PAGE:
The loan culture has caught on in a big way. A majority of people have availed of assorted loans, at some point or other. That makes EMI relevant, identifiable. Debutant director Saurabh Kabra picks up incidents from real life and depicts the pros and cons of availing loans.
E.M.I. starts with a powerful message for people who take loans and are unable to payback the EMIâ€™s. The film gets dull after initial first half as the script gets imprecise after a few sequences. The story of the film is about four different set of people who take loans from small town gangster turned businessman Sattar, who is owner of Good Luck Recovery Agency and they are unable to payback the money.
Sattar is strict on getting EMIâ€™s back on the loans he gave but as he gets a new love in his life, he losses concentration to get the money back, instead he starts solving personal problems of people who have taken money from him. The script gets boring after Sattar falls in love but the performance of Sanjay Dutt throughout the film keeps the movie alive.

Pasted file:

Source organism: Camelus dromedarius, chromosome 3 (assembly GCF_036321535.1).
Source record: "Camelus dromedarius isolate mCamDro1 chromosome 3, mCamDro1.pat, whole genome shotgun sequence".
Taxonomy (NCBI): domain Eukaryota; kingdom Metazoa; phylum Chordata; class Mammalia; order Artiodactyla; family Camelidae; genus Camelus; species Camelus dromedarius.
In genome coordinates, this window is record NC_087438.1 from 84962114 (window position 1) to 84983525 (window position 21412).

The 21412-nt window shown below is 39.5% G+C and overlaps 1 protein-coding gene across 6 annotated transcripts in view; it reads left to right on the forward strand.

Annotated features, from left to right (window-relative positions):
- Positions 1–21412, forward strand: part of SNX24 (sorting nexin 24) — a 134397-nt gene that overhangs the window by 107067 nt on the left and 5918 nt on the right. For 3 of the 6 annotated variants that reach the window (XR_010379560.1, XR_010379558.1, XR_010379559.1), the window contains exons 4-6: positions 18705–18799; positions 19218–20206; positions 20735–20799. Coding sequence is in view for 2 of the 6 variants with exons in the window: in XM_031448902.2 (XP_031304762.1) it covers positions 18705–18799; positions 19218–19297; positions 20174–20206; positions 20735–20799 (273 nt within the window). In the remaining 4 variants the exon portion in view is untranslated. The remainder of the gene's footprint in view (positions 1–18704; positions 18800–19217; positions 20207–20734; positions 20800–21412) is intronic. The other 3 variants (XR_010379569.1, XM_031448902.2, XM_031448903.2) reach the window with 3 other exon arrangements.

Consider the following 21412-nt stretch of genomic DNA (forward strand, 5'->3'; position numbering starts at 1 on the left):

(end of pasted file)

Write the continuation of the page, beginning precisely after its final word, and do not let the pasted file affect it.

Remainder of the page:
But EMI does a somersault as it deviates from fact to fiction and follows the beaten path in its second half. And thatâ€™s when the film slips. While the writing clearly lacks dum in the post-interval portions, a few scenes do register an impact, courtesy Sanju.
To cut a long story short, EMI loses focus midway and hence, loses balance. Watch it for Sanjuâ€™s sake, who plays the lovable Bhai with flourish.
On the whole, EMI has its share of interesting moments, but they are few and far between. Disappointing!